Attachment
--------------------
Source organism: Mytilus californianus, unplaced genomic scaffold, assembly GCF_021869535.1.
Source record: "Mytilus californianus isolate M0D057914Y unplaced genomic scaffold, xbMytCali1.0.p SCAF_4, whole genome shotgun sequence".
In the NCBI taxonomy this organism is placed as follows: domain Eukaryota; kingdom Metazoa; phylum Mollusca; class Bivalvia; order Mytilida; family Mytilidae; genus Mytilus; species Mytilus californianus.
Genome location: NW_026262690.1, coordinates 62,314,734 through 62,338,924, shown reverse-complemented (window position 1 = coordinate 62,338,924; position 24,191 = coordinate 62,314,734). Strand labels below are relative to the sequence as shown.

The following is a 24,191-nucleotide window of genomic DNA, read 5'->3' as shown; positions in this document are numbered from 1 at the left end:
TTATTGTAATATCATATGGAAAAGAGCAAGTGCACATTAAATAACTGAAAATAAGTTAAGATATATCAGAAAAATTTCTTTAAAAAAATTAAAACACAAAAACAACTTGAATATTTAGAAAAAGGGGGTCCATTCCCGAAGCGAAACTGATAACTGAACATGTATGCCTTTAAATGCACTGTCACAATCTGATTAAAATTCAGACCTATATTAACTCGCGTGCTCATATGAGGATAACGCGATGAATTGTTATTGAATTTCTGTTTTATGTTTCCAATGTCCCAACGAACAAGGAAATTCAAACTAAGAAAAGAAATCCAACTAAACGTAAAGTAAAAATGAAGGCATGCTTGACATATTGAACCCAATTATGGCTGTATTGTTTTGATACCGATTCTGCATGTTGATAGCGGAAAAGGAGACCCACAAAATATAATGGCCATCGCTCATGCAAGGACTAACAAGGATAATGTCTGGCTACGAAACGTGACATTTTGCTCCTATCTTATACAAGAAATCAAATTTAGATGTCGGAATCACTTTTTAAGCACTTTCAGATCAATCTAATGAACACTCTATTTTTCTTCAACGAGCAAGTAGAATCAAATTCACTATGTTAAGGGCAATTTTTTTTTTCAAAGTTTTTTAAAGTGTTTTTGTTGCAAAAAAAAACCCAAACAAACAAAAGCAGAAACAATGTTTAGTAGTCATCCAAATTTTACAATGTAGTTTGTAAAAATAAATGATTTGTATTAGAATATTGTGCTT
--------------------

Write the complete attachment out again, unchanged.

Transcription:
Source organism: Mytilus californianus, unplaced genomic scaffold, assembly GCF_021869535.1.
Source record: "Mytilus californianus isolate M0D057914Y unplaced genomic scaffold, xbMytCali1.0.p SCAF_4, whole genome shotgun sequence".
In the NCBI taxonomy this organism is placed as follows: domain Eukaryota; kingdom Metazoa; phylum Mollusca; class Bivalvia; order Mytilida; family Mytilidae; genus Mytilus; species Mytilus californianus.
Genome location: NW_026262690.1, coordinates 62,314,734 through 62,338,924, shown reverse-complemented (window position 1 = coordinate 62,338,924; position 24,191 = coordinate 62,314,734). Strand labels below are relative to the sequence as shown.

The following is a 24,191-nucleotide window of genomic DNA, read 5'->3' as shown; positions in this document are numbered from 1 at the left end:
TTATTGTAATATCATATGGAAAAGAGCAAGTGCACATTAAATAACTGAAAATAAGTTAAGATATATCAGAAAAATTTCTTTAAAAAAATTAAAACACAAAAACAACTTGAATATTTAGAAAAAGGGGGTCCATTCCCGAAGCGAAACTGATAACTGAACATGTATGCCTTTAAATGCACTGTCACAATCTGATTAAAATTCAGACCTATATTAACTCGCGTGCTCATATGAGGATAACGCGATGAATTGTTATTGAATTTCTGTTTTATGTTTCCAATGTCCCAACGAACAAGGAAATTCAAACTAAGAAAAGAAATCCAACTAAACGTAAAGTAAAAATGAAGGCATGCTTGACATATTGAACCCAATTATGGCTGTATTGTTTTGATACCGATTCTGCATGTTGATAGCGGAAAAGGAGACCCACAAAATATAATGGCCATCGCTCATGCAAGGACTAACAAGGATAATGTCTGGCTACGAAACGTGACATTTTGCTCCTATCTTATACAAGAAATCAAATTTAGATGTCGGAATCACTTTTTAAGCACTTTCAGATCAATCTAATGAACACTCTATTTTTCTTCAACGAGCAAGTAGAATCAAATTCACTATGTTAAGGGCAATTTTTTTTTTCAAAGTTTTTTAAAGTGTTTTTGTTGCAAAAAAAAACCCAAACAAACAAAAGCAGAAACAATGTTTAGTAGTCATCCAAATTTTACAATGTAGTTTGTAAAAATAAATGATTTGTATTAGAATATTGTGCTT